Rufus ‘Whitey’ Franklin, the incorrigible’s incorrigible.

Today, Rufus Franklin (‘Whitey’ to his friends) is a name largely forgotten. In the South during the 1930’s Franklin was a crook well-known the South’s law enforcement and penal system alike. Born in Alabama in 1916 Franklin was the incorrigible’s incorrigible, a crook so dedicated he would likely have never gone straight even if pardoned for his laundry list of crimes. Two in particular stand out, his attempted escape from Alcatraz in May 1938 and the crime that sent him to the dreaded Rock in the first place.

By 1933 Franklin was uncomfortably ensconced in Alabama’s fearsome Kilby Prison for armed robbery and murder. He had already been fined for trespassing in Mississippi, served time for car theft in Florida, been on two Alabama chain gangs for loitering and larceny and been jailed in Tennessee for carrying a gun. Kilby was already one of the worst prisons in the country, but Franklin was still luckier than he might have seemed.

At the time Alabama considered armed robbery a capital crime along with murder, rape and several others. Robbery alone could earn felons a seat in Alabama’s electric chair, a brightly-painted throne nicknamed ‘Yellow Mama,’ even if no shots were fired and nobody was harmed. Franklin’s next robbery was in 1936 by which time the 1934 National Bank Robbery Act made bank robbery a capital crime under Federal as well as state law. So, having been sent to Kilby for life in 1933, how was Franklin free to risk Yellow Mama again in 1936?

Simple; Kilby’s Warden had granted Franklin a week’s unescorted furlough to attend his mother’s funeral. To be fair to Franklin he did attend her funeral. He also robbed at least one bank before her funeral and embarked on a three-month crime spree afterward. Franklin had violated his parole in the most spectacular fashion and, surprisingly, a tough-minded Alabama judge chose not to send him to Yellow Mama. Instead Franklin returned to prison with a extra thirty years on top of his life sentence. Kilby’s Warden, rather aggrieved at Franklin’s spectacularly-violated parole, sent him to the Federal penitentiary in Atlanta. After another escape attempt Atlanta’s Warden sent him to the one place thought able to hold him – Alcatraz.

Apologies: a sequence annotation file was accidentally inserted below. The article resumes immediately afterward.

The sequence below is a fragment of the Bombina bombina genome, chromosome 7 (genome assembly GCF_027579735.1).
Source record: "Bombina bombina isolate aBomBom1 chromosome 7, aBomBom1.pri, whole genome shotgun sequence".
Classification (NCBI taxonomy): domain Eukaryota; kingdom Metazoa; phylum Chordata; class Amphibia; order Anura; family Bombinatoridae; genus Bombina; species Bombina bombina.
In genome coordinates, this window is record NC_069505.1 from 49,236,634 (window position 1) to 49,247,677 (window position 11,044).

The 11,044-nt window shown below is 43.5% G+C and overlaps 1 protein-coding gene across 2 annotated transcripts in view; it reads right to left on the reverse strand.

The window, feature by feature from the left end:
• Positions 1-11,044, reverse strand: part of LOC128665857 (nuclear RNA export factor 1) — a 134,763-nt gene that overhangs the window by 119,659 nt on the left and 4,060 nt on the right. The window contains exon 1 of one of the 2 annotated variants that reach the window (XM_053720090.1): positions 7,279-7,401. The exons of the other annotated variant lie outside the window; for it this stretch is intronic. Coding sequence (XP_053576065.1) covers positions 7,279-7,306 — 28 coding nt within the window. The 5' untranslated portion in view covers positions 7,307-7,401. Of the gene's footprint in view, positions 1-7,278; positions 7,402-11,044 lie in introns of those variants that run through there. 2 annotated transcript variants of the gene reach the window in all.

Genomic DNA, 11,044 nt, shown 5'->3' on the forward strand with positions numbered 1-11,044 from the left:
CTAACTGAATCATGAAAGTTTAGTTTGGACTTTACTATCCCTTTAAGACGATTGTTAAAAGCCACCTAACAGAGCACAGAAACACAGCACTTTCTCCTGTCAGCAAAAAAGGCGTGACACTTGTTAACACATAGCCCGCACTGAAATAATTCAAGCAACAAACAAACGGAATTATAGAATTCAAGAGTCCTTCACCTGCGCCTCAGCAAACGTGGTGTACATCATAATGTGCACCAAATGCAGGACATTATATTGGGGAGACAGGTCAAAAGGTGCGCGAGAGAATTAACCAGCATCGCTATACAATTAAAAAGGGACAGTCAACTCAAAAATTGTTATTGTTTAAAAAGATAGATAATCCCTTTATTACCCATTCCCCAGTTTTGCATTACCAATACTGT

The Rock had opened in August 1934 as America’s first supermax prison, a warehouse designed to hold the worst of the worst, those deemed irredeemable and incorrigible. It’s not hard to see how Franklin fit that particular description. While Kilby (and Southern prisons generally) had long been known for physical brutality Alcatraz broke its prisoners differently. Rather than attack a convict’s body they aimed to break his mind with a regime custom-made to crush even the most rebellious spirit.

Work, a standard practice at other prisons, had to be earned on the Rock. At least three months had to be served without a disciplinary infraction before a convict could be offered even prison labour. The food was decent, if rather bland and boring. Visitors could only be people with no criminal record subject to an FBI background check. Even relatives and lawyers had to pass one. Visits themselves were always supervised and only one visit per month was granted.

The ‘Silent System was also rigidly enforced. Unless absolutely necessary taking was a breach of discipline punished by solitary confinement and loss of time off for good behaviour. The breaking process even began with the convict’s Alcatraz mugshot. No names are on Alcatraz mugshots, only the convict’s number. It let them know from arrival that regardless of what they had been on the outside, they were nothing inside the Rock. Even the biggest names like Al Capone had no name on their mugshot, only their number.

As rebellious as the prison was restrictive, Franklin was as custom-made for the Rock as it was for him. Arriving in 1936 as inmate AZ-335 it only remained to be seen whether Alcatraz or Franklin would win the battle. It took little time for Franklin to strike the first blow. In May 1938 he teamed up with James ‘Tex’ Lucas and Thomas Limerick to break out in the Rock’s third escape attempt. It almost cost Franklin his life.

May 23, 1938 saw Franklin, Limerick and Lucas fatally beat Guard Royal Cline with a hammer before climbing to the roof of the main cellblock intending to reach San Francisco Bay and swim to the mainland. The attempt failed miserably and bloodily. Tower guard Harold Stites caught them in his sights, fatally shooting Limerick and seriously wounding Franklin on the roof. Stites would figure again in Franklin’s story, but not until May 1946.